Top of pageBottom of page   By douglasm (68.113.15.28) on Wednesday, March 05, 2003 - 04:20 pm:

Thanks, Steve....
....As I've stated before, one thing I like about this forum is the knowledge it contains about all forms of music and its interelation.
One thing I've always liked is the Nuggets type of progressive pop, or the use of new and expanded styles within the 3 min. format. I think that's when prog rock was at its best.

Now, to get back on point, what about the other end, that is, soul expanding into the rock relm?
AND
I'm getting Flaming Embers mixed up with 100 Proof Aged In Soul. The Flaming Embers hits were......

Top of pageBottom of page   By LTLFTC (12.210.76.205) on Wednesday, March 05, 2003 - 04:24 pm:

Douglas;
Oh yeah , about the funk bands getting into rock, I think once people like Jimi Hendrix and the Chambers Bros. hit, it opened things up showing that even the 'new' rock stuff didnt need to be racially exclusive. Of course , I'm sure there was a lot of bandwagoning , like with any movement , but that's not necessarily always just a crass thing.
Once again, I think one of the things that made the original Funkadelic so unique was that the conceptualizing and soulful elements came from the (older) Parliaments , while the rock elements came from the backing 'funkadelic' musicians who were a generation younger. I also think the fact that they were based in Detroit (CKLW-WABX ; the Grande ; Plum Street, Many outdoor festivals) can't be emphasized too much.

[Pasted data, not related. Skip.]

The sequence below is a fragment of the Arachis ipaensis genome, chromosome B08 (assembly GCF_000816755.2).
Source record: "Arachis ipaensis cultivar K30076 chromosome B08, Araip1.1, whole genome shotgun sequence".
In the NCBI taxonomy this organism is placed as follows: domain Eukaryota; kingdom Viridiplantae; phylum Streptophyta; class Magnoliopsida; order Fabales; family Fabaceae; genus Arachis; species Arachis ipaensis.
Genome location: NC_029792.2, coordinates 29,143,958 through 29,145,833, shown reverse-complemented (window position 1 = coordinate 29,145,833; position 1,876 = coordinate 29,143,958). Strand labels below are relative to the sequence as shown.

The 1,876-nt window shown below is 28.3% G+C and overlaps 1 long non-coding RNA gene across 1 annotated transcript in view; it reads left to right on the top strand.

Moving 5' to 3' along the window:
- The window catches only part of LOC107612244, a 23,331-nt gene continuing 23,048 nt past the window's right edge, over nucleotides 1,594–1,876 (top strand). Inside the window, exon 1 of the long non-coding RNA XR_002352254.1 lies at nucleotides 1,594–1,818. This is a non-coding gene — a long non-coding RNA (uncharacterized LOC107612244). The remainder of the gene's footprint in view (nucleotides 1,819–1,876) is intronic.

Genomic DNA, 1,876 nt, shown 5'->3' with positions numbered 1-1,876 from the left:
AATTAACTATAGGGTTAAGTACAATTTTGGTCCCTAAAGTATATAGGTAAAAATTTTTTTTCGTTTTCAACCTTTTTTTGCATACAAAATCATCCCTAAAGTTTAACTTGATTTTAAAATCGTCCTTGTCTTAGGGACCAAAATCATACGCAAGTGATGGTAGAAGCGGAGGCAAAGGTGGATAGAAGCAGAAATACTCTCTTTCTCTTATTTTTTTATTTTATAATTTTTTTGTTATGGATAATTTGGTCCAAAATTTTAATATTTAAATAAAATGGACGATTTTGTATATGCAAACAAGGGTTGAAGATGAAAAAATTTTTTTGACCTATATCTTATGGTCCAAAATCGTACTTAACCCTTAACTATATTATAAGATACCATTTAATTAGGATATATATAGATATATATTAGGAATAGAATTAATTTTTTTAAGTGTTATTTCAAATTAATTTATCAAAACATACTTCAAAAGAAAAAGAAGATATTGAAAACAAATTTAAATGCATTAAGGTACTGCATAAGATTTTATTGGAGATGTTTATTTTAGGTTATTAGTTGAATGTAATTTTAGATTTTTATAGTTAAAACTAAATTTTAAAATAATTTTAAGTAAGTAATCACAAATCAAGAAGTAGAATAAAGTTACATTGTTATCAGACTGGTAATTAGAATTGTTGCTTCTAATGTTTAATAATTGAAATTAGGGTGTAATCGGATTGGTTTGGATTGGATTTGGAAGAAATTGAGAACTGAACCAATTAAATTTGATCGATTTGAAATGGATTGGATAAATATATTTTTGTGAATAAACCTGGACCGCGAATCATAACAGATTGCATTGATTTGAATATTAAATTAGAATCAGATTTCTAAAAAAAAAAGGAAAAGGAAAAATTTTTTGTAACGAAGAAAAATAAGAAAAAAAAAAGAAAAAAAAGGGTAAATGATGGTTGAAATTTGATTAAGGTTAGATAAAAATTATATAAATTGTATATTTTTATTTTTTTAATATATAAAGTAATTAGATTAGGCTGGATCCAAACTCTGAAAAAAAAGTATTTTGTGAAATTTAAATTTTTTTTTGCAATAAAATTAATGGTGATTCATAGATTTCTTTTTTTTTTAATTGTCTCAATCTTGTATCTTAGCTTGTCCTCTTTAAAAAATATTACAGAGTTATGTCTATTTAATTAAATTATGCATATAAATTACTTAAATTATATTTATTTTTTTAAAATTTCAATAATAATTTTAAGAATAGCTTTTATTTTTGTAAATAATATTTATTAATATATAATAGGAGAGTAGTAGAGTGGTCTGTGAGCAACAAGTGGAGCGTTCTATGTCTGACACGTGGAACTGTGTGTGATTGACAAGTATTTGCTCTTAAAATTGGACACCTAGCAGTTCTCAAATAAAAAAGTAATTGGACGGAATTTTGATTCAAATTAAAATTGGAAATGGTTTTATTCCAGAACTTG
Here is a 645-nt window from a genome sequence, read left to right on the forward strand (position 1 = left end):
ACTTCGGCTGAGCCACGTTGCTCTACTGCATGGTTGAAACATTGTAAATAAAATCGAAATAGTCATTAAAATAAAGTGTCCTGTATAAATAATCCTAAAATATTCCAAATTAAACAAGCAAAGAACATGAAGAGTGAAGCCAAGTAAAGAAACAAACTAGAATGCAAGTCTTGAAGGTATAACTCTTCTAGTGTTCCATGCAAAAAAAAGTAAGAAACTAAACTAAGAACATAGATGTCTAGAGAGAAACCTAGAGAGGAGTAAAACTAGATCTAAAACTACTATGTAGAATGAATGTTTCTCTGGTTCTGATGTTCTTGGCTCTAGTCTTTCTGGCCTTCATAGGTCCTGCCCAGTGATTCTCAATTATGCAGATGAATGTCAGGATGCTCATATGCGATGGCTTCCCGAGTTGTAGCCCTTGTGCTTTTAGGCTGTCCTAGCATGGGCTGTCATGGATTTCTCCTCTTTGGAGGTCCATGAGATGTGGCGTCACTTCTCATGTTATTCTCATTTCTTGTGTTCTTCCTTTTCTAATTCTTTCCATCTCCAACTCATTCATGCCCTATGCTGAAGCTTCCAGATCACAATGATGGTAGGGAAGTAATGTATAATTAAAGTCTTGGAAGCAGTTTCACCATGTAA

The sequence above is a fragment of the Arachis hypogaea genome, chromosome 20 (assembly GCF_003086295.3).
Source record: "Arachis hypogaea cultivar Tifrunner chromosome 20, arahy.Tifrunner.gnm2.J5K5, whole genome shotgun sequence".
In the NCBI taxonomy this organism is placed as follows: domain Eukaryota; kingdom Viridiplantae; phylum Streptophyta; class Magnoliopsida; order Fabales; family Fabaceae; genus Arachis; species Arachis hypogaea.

SteveK

Top of pageBottom of page   By LTLFTC (12.210.76.205) on Wednesday, March 05, 2003 - 05:32 pm:

Douglas;
I'm a big fan of the'Nuggets' stuff too.
Maybe one of the reasons (besides dinosauritis) that the pop music of that era - specifically, say 1965-1968 - still sounds so fresh is that elements of musics that weren't traditionally parts of top 40 type pop music were interjected into the pop structure. You had baroque stuff (many Motown arrangements, Bacharach's 'Dionne' songs, Left Banke/Beach boys/Nuggets ) folk elements (Spoonful , Byrds etc)jazz and blues ,gospel, avant garde/electronics (Beatles 'Revolver' lp)---anyway, roots and left-field elements worked into pop music like never before.
It seems like a whole industry was energized by all the possibilities. Also, studio advances seemed to be used to ENHANCE rather than CREATE the music.
Whatever ; that was a pretty intense time for music and the upside to getting old Is that I got to live through it.

stevek

Top of pageBottom of page   By Davie Gordon (193.122.21.26) on Thursday, March 06, 2003 - 03:31 pm:

A small point about SRC - their three Capitol albums don't show any soul influence that I can see BUT for their fourth album ( unissued until
the late nineties when it was released as a CD
on One Way as "The Lost Masters" they do a version
of - amazingly - "When The Lovelight Starts Shining Through His Eyes"

In their early days (as the Scott Richardson Case) they were very influenced by UK bands -
their early singles include covers of songs done
by the Pretty Things and Cream.

Top of pageBottom of page   By BOB BABBITT (152.163.188.68) on Thursday, March 06, 2003 - 07:51 pm:

HEY MO-FU’S.......THE “BABBITT” HERE..........JERRY PLUNK AND THE FLAMING EMBERS.....
JERRY WAS ONE FUNKY WHITE BOY SINGER............BUT.............ON ALL OF HIS RECORDS....ALL OF THEM...... THE BAND WAS THE FUNK BROTHERS OR CERTAIN MEMBERS OF THE FUNK BROTHERS ALONG WITH OTHER TOP DETROIT STUDIO CATS...RUDY ROBINSON, RAY MONETTE, ANDREW SMITH, DENNIS COFFEY, ECT.......
HOLLAND, DOZIER AND HOLLAND ALBUM GAVE JERRY’S LIVE BAND CREDITS ON THE ALBUM.....INSTEAD OF THE FUNK'S.............